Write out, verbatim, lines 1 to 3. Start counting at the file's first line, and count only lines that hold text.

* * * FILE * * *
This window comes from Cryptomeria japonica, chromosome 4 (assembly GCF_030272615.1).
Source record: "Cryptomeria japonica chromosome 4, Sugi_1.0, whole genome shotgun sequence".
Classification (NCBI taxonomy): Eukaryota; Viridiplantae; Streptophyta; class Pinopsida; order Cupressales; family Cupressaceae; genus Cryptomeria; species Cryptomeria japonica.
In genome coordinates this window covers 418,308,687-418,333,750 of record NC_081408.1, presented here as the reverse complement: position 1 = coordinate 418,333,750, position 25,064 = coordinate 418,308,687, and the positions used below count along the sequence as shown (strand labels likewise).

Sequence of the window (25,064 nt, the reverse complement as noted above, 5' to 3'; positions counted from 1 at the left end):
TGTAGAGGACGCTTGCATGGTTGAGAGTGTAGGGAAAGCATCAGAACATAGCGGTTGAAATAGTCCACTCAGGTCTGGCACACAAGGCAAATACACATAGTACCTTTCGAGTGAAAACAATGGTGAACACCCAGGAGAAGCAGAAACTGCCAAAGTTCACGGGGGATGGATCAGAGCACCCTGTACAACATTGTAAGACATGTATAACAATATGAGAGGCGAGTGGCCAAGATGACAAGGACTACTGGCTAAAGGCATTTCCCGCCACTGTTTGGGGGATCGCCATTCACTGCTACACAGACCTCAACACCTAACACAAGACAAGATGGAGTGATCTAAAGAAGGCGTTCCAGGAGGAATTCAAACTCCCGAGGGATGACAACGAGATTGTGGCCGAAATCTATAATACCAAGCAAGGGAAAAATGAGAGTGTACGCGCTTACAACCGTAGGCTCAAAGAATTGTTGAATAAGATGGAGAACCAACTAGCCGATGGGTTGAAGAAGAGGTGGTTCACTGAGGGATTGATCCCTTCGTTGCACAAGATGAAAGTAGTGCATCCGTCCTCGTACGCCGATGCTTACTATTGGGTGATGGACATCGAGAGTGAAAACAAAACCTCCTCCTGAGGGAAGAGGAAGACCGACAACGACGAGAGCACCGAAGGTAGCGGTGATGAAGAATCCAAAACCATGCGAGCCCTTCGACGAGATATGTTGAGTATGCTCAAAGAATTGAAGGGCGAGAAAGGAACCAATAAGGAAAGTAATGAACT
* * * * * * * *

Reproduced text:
This window comes from Cryptomeria japonica, chromosome 4 (assembly GCF_030272615.1).
Source record: "Cryptomeria japonica chromosome 4, Sugi_1.0, whole genome shotgun sequence".
Classification (NCBI taxonomy): Eukaryota; Viridiplantae; Streptophyta; class Pinopsida; order Cupressales; family Cupressaceae; genus Cryptomeria; species Cryptomeria japonica.